New York City’s Police Commissioner, Dermot F. Shea, noted that there had been a 25% decline in the number of serious crimes such as burglary and assault(5). His counterparts in Los Angeles and Chicago have made similar observations.

There has been a similar pattern closer to home. The drop in crime in Durham has been registered at 20% with officers reporting 130 crimes a day as opposed to 165 before the lockdown was imposed(6). Meanwhile, Chief Constable Andy Cooke, who leads the National Police Chiefs Council on crime, noted that “there is less violence from pub fights and fewer burglaries as everyone is at home.”

Cutting through bureaucracy

With so many people at home, completing otherwise simple tasks requires a new approach.

India has a poor reputation for bureaucracy. The process of completing many public-sector processes can be a painful experience.

However, now that people are having to work and meet remotely, the focus is shifting from sheaves of paper, to electronic communication.

According to a report on Bloomberg(7), the Finance Ministry is “moving all communication online, while keeping minimum staff on roster to attend to critical work”. While this is only one step, if it can leave a legacy of electronic processing and a more efficient approach to administration, the world’s second-most populous country could release at least one of the handbrakes impeding its economic progress.

Positive legacy

Talking of handbrakes, there is the potential for a more efficient use of remote working and commuter choices everywhere.

A study by the London School of Economics found that the London Underground strike of 2014 led to around 5% of commuters sticking to the new routes to work that they’d found as an alternative to underground trains. These commuters “became aware of a better route to work thanks to the strike”. The researchers behind the LSE’s study felt that this supported the hypothesis that “imposing a constraint on an economic system can enhance efficiency over time”.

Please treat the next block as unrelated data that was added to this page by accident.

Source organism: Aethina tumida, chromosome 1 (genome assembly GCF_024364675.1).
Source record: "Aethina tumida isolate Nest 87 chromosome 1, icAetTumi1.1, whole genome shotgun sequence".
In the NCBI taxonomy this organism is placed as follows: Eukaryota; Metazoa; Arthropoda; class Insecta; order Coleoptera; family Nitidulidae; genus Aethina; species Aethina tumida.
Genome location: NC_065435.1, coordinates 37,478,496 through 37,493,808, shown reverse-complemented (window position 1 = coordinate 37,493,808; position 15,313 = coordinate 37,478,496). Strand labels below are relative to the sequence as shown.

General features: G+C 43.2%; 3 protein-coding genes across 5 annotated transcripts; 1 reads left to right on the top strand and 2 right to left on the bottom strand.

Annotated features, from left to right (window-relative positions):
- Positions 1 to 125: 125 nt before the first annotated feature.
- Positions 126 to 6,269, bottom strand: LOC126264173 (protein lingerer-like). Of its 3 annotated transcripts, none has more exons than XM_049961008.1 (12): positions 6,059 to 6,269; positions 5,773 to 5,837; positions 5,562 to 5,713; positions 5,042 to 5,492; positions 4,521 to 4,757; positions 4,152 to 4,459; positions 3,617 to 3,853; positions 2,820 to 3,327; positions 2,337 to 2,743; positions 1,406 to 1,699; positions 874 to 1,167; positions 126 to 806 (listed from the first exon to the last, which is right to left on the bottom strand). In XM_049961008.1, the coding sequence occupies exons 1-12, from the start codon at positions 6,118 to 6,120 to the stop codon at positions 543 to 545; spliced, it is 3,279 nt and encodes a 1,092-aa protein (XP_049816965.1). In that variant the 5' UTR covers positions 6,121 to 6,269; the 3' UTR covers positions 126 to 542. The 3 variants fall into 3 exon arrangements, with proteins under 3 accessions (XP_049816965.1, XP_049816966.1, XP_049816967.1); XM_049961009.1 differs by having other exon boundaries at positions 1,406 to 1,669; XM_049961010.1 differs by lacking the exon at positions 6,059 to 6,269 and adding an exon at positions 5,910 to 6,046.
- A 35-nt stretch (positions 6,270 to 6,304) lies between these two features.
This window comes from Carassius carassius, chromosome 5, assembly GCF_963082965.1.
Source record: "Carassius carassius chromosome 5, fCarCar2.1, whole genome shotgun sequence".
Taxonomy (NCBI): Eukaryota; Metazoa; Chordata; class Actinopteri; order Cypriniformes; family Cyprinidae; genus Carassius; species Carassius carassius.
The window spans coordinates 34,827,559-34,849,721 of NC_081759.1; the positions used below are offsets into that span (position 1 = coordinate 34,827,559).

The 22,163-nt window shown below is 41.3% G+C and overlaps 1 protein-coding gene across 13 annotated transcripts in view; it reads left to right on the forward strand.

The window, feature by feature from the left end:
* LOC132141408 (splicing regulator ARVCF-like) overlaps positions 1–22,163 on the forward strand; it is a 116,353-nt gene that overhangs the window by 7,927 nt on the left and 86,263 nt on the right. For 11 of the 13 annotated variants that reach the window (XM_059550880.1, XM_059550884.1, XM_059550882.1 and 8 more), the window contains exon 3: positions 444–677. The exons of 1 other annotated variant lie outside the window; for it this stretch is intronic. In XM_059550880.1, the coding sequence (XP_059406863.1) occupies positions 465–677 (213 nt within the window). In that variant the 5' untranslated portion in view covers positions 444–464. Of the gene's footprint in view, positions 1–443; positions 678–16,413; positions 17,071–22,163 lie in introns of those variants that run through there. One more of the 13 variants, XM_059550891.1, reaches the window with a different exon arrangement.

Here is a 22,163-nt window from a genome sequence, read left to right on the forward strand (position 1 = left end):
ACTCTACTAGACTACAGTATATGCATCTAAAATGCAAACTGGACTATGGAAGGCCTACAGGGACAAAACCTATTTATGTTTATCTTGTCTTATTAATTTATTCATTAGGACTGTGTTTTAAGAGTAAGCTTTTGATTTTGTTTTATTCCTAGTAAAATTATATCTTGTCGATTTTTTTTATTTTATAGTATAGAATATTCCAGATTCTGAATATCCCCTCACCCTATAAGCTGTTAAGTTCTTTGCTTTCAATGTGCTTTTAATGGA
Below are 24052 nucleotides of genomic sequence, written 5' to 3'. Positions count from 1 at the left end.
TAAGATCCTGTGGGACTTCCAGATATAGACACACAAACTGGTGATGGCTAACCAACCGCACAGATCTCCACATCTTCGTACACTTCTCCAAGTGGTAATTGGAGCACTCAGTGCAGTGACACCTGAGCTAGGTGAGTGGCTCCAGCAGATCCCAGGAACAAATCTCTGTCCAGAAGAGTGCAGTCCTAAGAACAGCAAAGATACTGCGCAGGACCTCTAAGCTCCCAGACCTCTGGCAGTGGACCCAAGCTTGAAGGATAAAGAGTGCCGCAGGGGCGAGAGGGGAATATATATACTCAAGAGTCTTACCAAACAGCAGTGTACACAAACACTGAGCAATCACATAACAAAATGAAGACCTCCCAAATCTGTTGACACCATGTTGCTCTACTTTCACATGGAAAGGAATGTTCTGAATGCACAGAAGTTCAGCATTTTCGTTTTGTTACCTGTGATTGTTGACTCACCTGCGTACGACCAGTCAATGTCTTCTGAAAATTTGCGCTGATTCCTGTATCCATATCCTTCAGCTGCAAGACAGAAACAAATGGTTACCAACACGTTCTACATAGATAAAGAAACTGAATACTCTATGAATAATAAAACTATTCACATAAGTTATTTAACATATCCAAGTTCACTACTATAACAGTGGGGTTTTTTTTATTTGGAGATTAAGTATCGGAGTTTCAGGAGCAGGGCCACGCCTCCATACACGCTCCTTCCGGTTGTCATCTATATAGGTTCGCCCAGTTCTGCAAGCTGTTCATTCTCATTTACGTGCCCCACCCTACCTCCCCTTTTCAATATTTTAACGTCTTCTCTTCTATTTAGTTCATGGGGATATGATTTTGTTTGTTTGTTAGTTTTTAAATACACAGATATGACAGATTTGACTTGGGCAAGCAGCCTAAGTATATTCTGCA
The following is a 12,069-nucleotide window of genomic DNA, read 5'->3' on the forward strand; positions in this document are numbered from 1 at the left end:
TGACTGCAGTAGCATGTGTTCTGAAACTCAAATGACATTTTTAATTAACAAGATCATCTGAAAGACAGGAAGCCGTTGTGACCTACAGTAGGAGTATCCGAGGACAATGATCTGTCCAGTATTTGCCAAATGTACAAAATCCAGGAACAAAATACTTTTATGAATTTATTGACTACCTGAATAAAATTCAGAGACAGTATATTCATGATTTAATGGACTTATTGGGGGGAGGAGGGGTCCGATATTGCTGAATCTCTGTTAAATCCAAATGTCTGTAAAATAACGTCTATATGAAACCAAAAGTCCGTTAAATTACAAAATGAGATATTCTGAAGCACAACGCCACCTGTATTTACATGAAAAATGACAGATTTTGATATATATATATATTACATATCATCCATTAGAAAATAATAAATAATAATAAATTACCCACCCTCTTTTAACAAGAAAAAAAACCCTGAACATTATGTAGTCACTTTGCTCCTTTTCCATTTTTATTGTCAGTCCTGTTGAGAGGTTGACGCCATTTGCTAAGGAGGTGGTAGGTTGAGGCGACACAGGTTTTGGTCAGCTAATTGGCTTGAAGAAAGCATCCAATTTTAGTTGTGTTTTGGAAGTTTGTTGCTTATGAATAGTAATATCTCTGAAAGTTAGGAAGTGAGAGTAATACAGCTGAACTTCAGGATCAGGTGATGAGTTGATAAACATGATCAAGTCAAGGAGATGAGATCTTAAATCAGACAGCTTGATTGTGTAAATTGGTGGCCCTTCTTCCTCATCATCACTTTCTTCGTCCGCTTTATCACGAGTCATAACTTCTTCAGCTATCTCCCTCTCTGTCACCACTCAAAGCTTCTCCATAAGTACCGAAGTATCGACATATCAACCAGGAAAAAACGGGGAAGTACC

If the same principle can apply now, we might see both a greater take up in the most efficient modes of transport to and from work, as well as the appropriate reduction of the need to travel by enabling and encouraging remote working.


There is no escaping the human tragedy that the pandemic is bringing. We must adopt the government guidelines in the effort to combat the spread of Covid-19. But, as the points discussed in this briefing suggest, the world after the pandemic has the potential to be a better place.


  1. Source: “Airborne Nitrogen Dioxide Plummets Over China”, NASA, 26 March 2020

  2. Source: “Coronavirus pandemic leading to huge drop in air pollution”, The Guardian, 23 March 2020

  3. Source: “Coronavirus pandemic leading to huge drop in air pollution”, The Guardian, 23 March 2020

  4. Source: “Your NHS needs you”,, 24 March 2020

  5. Source: “Coronavirus: Crime plummets across the US amid lockdown”, The Independent, 26 March 2020

  6. Source: “Coronavirus crisis leads to steep drop in recorded crime”, The Guardian, 26 March 2020

  7. Source: “Virus Lockdown Forces Indian Policy Makers to Embrace Technology”, Bloomberg, 31 March 2020.